Although Los Angeles city water customers paid extra for costly imported water during the five-year drought, their water bills will drop very little now that the Department of Water and Power has a plentiful supply of its own, officials said. The DWP surplus does not translate into big savings for individual bill payers because water rates were restructured last year. The new rates are intended to raise more money for water system improvements.”The money that would have gone to purchased water is now going to infrastructure investment,” said DWP spokeswoman Amanda Parsons.
Archive for date: April 24th, 2017
In 1994 an immigrant from Thailand purchased 720 acres near Bakersfield. He intended to grow vegetables and began preparing to plant his crops. At that point, federal and state agents descended by air and ground to arrest him and hauled away the equipment. They said he was destroying the environment of the endangered kangaroo rat, and could not farm its natural habitat. In Northern California and Oregon, environmentalists are destroying dams on the Klamath River for fish. They denied farmers water for irrigation, reducing farming and all related businesses.
Record rains are a double-edged sword for California’s Salinas Valley: While the recent deluge virtually ended the state’s historic drought, it also created muddy, unworkable fields – sending prices for everything from kale to cauliflower soaring. The famed agricultural region just south of Silicon Valley is usually a springtime sea of green vegetables. But this year, there are patches of brown unplanted dirt in “America’s salad bowl,” which supplies more than 60 percent of the country’s leaf lettuce and almost half of its broccoli.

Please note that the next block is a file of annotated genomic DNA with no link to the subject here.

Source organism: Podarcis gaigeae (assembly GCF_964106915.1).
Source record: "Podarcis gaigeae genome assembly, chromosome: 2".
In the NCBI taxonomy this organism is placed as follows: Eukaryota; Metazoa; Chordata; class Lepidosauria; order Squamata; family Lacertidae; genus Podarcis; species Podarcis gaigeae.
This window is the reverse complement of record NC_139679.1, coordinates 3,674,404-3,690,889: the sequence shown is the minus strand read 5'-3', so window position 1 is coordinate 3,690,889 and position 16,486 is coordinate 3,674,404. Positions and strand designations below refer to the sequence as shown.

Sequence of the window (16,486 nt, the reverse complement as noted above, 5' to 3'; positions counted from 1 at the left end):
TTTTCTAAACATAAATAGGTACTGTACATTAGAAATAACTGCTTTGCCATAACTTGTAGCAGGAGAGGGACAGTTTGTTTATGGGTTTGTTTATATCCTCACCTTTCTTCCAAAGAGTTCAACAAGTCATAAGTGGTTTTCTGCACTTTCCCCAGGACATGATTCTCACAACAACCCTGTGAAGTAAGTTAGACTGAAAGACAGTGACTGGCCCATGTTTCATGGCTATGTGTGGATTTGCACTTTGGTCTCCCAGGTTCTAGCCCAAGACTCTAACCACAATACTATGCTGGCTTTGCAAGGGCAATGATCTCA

A case in point is how the state Department of Water Resources has handled Lake Oroville for years. It continues despite considerable public and political pressure since the spillway collapse. Two developments last week perfectly illustrate the point. One involves awarding a nine-figure bid to a company to fix the spillway without any detail about what the company is actually doing. The other involves an independent review of what went wrong, which takes on added weight because the promised review by the government is nonexistent so far.
Official reports released Monday say the catastrophic damage to Oroville Dam’s main spillway probably stemmed from swift water flows under the concrete chute, which was cracked and of uneven thickness. The observations, contained in consultants’ reports prepared for the state Department of Water Resources, echo much of an independent assessment made for UC Berkeley’s Center for Catastrophic Risk Management. An official verdict on the cause is not due until the fall, when a separate forensics team investigating the February spillway break will submit its report.